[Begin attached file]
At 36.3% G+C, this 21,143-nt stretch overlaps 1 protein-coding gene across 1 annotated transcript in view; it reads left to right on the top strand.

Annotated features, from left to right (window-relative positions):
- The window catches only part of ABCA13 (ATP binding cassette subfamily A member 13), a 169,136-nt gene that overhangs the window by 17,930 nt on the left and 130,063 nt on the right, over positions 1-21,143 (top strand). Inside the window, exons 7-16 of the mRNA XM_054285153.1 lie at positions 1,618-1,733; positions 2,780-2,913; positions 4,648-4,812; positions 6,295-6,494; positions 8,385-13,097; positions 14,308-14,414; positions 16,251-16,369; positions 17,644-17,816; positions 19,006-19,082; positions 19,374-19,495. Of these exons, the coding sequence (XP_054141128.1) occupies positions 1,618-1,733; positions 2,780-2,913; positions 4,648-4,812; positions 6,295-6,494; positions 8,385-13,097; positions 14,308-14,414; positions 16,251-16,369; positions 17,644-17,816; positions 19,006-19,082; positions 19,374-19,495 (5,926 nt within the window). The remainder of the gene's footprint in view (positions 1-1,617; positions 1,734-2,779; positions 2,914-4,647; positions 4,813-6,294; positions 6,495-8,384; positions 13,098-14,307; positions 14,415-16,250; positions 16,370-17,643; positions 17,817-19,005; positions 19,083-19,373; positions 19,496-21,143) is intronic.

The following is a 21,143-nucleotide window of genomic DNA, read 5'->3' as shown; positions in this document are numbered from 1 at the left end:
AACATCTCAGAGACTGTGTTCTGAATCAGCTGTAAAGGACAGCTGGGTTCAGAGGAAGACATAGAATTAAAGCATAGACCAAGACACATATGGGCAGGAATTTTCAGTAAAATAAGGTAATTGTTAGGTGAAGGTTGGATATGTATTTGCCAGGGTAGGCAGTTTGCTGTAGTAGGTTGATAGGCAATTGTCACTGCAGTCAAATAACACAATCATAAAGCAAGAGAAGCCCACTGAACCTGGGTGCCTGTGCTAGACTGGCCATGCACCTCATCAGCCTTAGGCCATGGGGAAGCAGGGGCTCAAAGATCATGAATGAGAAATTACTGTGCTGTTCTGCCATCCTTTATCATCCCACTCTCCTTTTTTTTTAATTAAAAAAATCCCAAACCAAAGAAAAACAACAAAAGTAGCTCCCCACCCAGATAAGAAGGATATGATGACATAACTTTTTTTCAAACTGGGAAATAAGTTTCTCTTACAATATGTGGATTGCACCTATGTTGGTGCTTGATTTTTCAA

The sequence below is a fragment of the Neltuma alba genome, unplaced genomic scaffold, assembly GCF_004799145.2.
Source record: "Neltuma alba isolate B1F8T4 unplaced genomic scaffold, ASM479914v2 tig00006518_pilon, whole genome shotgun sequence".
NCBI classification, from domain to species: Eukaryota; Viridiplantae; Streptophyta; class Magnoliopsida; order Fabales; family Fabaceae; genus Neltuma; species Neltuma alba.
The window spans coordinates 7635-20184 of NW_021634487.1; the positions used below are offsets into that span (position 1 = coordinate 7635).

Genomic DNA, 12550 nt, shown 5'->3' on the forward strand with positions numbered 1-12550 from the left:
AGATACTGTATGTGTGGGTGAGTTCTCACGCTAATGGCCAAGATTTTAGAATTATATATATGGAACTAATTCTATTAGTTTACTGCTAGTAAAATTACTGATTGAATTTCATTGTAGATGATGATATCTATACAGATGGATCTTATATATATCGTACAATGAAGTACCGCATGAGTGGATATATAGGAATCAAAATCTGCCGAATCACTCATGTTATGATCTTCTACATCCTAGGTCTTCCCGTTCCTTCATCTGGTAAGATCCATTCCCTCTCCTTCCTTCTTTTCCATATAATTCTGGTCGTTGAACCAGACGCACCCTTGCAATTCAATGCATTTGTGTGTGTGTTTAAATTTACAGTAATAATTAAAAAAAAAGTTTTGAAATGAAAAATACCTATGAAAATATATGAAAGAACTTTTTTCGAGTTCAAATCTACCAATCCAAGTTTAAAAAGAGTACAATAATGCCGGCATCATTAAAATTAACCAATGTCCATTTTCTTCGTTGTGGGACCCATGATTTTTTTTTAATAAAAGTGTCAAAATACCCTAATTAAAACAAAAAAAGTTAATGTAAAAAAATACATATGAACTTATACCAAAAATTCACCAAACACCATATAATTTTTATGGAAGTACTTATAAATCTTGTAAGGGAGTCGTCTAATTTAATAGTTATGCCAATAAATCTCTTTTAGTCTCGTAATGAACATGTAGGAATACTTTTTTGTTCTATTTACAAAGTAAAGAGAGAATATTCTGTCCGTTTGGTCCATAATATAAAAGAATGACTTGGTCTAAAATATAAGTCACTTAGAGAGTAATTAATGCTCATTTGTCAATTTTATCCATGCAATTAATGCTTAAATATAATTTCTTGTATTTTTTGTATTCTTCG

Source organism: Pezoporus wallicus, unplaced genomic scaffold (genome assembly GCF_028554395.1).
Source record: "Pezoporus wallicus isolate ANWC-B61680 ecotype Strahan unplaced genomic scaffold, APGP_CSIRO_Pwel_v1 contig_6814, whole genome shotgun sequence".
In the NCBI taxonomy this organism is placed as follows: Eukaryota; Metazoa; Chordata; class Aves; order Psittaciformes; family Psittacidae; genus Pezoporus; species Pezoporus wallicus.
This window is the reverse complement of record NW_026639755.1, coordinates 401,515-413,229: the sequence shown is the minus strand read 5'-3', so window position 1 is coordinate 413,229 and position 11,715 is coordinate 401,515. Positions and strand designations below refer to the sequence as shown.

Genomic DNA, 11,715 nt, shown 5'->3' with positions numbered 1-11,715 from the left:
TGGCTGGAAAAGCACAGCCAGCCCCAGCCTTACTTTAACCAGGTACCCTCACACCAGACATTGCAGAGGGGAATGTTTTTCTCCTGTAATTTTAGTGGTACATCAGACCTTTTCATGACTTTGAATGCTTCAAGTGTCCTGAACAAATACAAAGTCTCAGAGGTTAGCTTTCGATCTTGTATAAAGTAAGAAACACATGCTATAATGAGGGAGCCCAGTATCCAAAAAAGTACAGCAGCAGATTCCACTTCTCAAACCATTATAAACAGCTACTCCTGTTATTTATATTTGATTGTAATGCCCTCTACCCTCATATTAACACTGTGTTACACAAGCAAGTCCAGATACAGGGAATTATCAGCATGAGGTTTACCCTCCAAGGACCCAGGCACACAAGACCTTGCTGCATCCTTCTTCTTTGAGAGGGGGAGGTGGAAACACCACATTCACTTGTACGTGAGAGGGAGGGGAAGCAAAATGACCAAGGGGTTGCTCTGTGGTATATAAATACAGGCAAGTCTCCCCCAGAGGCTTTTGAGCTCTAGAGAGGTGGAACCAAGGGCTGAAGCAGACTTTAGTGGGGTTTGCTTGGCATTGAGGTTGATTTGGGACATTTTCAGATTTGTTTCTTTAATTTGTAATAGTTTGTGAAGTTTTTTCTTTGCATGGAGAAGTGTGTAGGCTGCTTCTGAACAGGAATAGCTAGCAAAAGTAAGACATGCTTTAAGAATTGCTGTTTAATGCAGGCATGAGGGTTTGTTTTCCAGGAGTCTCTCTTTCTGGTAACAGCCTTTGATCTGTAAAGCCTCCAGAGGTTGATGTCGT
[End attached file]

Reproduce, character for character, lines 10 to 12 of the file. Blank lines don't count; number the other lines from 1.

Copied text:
Genomic DNA, 12550 nt, shown 5'->3' on the forward strand with positions numbered 1-12550 from the left:
AGATACTGTATGTGTGGGTGAGTTCTCACGCTAATGGCCAAGATTTTAGAATTATATATATGGAACTAATTCTATTAGTTTACTGCTAGTAAAATTACTGATTGAATTTCATTGTAGATGATGATATCTATACAGATGGATCTTATATATATCGTACAATGAAGTACCGCATGAGTGGATATATAGGAATCAAAATCTGCCGAATCACTCATGTTATGATCTTCTACATCCTAGGTCTTCCCGTTCCTTCATCTGGTAAGATCCATTCCCTCTCCTTCCTTCTTTTCCATATAATTCTGGTCGTTGAACCAGACGCACCCTTGCAATTCAATGCATTTGTGTGTGTGTTTAAATTTACAGTAATAATTAAAAAAAAAGTTTTGAAATGAAAAATACCTATGAAAATATATGAAAGAACTTTTTTCGAGTTCAAATCTACCAATCCAAGTTTAAAAAGAGTACAATAATGCCGGCATCATTAAAATTAACCAATGTCCATTTTCTTCGTTGTGGGACCCATGATTTTTTTTTAATAAAAGTGTCAAAATACCCTAATTAAAACAAAAAAAGTTAATGTAAAAAAATACATATGAACTTATACCAAAAATTCACCAAACACCATATAATTTTTATGGAAGTACTTATAAATCTTGTAAGGGAGTCGTCTAATTTAATAGTTATGCCAATAAATCTCTTTTAGTCTCGTAATGAACATGTAGGAATACTTTTTTGTTCTATTTACAAAGTAAAGAGAGAATATTCTGTCCGTTTGGTCCATAATATAAAAGAATGACTTGGTCTAAAATATAAGTCACTTAGAGAGTAATTAATGCTCATTTGTCAATTTTATCCATGCAATTAATGCTTAAATATAATTTCTTGTATTTTTTGTATTCTTCG

Source organism: Pezoporus wallicus, unplaced genomic scaffold (genome assembly GCF_028554395.1).